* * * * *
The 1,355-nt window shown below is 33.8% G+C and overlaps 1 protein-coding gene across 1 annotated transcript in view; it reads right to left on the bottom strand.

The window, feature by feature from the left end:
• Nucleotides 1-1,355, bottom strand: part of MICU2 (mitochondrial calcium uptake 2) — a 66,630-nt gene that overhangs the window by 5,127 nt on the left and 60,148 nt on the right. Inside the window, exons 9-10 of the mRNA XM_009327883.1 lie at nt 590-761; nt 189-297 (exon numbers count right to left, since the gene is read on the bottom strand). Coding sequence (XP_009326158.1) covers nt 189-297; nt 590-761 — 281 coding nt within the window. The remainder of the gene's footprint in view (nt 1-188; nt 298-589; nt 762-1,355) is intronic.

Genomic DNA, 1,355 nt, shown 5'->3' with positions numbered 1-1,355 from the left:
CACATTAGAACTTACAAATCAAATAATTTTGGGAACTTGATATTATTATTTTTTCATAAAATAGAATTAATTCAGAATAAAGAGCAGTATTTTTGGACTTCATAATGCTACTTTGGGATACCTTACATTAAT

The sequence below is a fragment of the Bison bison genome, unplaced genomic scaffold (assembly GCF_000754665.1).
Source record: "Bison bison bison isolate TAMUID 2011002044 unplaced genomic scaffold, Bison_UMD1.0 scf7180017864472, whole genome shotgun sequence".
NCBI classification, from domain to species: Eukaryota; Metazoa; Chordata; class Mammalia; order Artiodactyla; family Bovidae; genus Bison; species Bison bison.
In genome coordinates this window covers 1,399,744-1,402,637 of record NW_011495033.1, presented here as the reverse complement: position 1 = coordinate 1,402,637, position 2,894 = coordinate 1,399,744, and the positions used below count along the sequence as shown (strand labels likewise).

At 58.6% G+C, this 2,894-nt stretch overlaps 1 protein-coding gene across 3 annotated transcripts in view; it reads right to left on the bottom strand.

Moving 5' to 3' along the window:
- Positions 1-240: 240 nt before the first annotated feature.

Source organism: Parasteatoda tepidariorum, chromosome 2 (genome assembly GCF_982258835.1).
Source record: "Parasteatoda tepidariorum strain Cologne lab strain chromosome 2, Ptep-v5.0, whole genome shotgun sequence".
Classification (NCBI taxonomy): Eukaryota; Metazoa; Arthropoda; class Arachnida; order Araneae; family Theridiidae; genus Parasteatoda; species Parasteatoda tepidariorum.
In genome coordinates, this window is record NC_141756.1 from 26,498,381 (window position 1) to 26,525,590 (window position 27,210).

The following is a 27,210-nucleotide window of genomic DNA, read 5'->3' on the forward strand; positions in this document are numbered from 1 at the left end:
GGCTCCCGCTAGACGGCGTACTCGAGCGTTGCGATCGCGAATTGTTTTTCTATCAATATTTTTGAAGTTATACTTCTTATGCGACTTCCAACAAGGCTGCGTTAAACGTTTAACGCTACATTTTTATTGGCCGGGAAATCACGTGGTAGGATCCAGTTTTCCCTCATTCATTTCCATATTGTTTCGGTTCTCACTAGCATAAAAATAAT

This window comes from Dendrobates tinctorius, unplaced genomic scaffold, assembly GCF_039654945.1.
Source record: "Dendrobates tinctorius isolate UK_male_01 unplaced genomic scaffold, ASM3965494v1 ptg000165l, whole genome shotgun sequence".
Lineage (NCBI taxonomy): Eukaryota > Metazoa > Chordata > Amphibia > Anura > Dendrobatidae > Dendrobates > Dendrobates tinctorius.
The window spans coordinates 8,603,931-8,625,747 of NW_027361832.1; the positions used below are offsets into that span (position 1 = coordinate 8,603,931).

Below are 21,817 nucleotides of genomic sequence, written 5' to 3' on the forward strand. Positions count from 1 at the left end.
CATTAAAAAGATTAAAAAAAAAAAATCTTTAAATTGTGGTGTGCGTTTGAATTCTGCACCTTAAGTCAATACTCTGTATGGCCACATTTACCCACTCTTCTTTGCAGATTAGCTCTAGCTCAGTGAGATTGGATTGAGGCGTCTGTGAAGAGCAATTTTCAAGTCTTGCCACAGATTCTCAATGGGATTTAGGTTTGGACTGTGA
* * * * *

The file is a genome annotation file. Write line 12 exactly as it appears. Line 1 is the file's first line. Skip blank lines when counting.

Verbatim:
- Positions 1-240: 240 nt before the first annotated feature.